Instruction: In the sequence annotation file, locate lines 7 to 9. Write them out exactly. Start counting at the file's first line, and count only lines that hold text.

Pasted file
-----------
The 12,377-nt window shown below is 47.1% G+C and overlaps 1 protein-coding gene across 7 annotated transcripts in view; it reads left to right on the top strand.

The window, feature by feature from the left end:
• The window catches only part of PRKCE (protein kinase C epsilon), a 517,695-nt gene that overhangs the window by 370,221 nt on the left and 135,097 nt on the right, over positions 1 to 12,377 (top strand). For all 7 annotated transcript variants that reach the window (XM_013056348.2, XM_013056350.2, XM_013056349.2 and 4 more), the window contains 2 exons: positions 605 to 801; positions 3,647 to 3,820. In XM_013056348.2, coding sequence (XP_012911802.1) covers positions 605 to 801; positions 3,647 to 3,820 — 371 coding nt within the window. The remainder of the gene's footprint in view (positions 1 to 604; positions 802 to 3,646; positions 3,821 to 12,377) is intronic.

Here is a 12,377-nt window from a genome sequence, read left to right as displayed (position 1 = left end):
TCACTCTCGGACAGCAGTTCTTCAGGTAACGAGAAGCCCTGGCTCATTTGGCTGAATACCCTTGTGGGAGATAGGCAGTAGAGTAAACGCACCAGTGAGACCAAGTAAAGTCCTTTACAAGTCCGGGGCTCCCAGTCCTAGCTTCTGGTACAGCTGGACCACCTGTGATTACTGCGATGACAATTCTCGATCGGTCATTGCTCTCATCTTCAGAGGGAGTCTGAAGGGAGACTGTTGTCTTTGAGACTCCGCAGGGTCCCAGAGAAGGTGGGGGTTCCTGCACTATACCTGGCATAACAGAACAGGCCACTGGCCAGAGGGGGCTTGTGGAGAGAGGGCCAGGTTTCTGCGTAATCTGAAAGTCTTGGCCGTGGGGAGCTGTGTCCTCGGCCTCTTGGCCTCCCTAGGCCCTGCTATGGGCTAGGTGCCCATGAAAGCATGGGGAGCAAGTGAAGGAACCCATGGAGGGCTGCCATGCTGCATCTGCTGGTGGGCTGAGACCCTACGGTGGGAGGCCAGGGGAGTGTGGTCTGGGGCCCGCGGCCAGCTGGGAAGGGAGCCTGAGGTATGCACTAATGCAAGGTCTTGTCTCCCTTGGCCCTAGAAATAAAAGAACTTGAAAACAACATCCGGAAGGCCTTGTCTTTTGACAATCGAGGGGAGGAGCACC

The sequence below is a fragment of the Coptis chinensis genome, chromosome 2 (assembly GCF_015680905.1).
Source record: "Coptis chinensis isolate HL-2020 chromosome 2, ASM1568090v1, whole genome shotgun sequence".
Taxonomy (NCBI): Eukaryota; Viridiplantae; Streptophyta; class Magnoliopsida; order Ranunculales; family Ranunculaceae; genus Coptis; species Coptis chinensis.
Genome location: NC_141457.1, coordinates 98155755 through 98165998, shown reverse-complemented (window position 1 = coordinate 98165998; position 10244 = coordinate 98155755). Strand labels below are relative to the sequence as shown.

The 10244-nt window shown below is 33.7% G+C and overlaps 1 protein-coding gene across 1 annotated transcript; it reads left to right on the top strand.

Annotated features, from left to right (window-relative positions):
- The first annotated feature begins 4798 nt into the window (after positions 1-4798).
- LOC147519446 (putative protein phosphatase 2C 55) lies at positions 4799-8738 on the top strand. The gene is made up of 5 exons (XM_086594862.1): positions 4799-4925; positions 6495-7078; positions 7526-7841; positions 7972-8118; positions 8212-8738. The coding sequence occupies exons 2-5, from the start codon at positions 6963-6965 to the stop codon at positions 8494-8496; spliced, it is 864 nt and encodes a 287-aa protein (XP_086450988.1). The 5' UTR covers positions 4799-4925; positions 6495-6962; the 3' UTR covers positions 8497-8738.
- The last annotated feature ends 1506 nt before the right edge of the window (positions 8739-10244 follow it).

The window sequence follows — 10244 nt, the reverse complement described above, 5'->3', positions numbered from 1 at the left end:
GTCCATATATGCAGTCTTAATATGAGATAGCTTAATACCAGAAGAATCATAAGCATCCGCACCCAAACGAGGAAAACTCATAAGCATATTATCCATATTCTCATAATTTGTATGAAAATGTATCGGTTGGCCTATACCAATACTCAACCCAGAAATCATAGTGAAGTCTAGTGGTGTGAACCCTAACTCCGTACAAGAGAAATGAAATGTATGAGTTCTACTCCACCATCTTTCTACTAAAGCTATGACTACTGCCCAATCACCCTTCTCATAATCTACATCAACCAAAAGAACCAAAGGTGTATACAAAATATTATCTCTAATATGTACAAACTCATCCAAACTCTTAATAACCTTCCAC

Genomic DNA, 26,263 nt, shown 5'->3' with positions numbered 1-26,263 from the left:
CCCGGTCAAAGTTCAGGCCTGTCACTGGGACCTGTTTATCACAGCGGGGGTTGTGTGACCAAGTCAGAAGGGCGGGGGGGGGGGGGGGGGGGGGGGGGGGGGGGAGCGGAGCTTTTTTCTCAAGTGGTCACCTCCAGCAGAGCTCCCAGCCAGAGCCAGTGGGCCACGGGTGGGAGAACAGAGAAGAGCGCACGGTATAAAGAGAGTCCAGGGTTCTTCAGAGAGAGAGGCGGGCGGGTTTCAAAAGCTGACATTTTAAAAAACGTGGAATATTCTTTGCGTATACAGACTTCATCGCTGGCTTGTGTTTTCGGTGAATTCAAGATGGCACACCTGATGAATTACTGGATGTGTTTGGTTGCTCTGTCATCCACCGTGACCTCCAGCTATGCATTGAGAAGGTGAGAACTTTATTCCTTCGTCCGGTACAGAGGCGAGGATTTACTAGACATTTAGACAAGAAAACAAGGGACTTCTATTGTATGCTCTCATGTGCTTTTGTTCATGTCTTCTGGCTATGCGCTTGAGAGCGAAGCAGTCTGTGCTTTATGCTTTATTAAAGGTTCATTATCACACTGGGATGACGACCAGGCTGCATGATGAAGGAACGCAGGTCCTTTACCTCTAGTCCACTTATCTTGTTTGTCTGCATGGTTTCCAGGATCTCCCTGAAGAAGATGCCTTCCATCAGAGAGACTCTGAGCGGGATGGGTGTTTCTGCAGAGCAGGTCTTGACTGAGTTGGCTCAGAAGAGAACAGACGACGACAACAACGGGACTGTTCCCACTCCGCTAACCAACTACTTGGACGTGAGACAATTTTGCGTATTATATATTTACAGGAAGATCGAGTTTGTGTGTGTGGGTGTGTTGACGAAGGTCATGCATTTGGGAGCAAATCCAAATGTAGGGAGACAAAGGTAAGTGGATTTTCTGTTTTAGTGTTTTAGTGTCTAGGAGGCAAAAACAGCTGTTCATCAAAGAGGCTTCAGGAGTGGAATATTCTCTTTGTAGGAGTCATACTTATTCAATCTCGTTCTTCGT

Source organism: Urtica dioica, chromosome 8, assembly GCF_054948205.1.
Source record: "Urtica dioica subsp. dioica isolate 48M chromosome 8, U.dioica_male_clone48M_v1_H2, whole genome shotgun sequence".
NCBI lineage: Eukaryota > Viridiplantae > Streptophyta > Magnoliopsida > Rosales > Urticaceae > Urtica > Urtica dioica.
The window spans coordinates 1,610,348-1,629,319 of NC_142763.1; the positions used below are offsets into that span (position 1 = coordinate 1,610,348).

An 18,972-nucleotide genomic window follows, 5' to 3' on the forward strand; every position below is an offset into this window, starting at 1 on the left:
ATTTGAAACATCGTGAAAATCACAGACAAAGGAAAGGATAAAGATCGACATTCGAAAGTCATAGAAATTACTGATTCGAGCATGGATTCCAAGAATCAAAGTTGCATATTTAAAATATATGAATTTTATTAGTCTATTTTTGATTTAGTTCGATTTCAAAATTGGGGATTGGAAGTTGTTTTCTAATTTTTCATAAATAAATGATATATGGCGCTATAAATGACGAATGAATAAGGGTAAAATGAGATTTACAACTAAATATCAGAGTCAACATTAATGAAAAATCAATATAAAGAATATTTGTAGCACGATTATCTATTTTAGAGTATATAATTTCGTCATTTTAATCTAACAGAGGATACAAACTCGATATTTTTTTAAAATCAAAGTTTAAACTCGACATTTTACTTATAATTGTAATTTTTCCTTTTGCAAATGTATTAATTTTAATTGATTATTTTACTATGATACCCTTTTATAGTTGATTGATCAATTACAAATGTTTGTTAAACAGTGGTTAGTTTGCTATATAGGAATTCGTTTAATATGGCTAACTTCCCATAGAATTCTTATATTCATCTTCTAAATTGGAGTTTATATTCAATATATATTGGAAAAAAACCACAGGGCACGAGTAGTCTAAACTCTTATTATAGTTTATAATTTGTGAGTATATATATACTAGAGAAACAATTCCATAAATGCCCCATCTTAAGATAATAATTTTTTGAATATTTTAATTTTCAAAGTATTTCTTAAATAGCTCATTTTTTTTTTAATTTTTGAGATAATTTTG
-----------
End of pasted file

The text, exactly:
Source record: "Coptis chinensis isolate HL-2020 chromosome 2, ASM1568090v1, whole genome shotgun sequence".
Taxonomy (NCBI): Eukaryota; Viridiplantae; Streptophyta; class Magnoliopsida; order Ranunculales; family Ranunculaceae; genus Coptis; species Coptis chinensis.
Genome location: NC_141457.1, coordinates 98155755 through 98165998, shown reverse-complemented (window position 1 = coordinate 98165998; position 10244 = coordinate 98155755). Strand labels below are relative to the sequence as shown.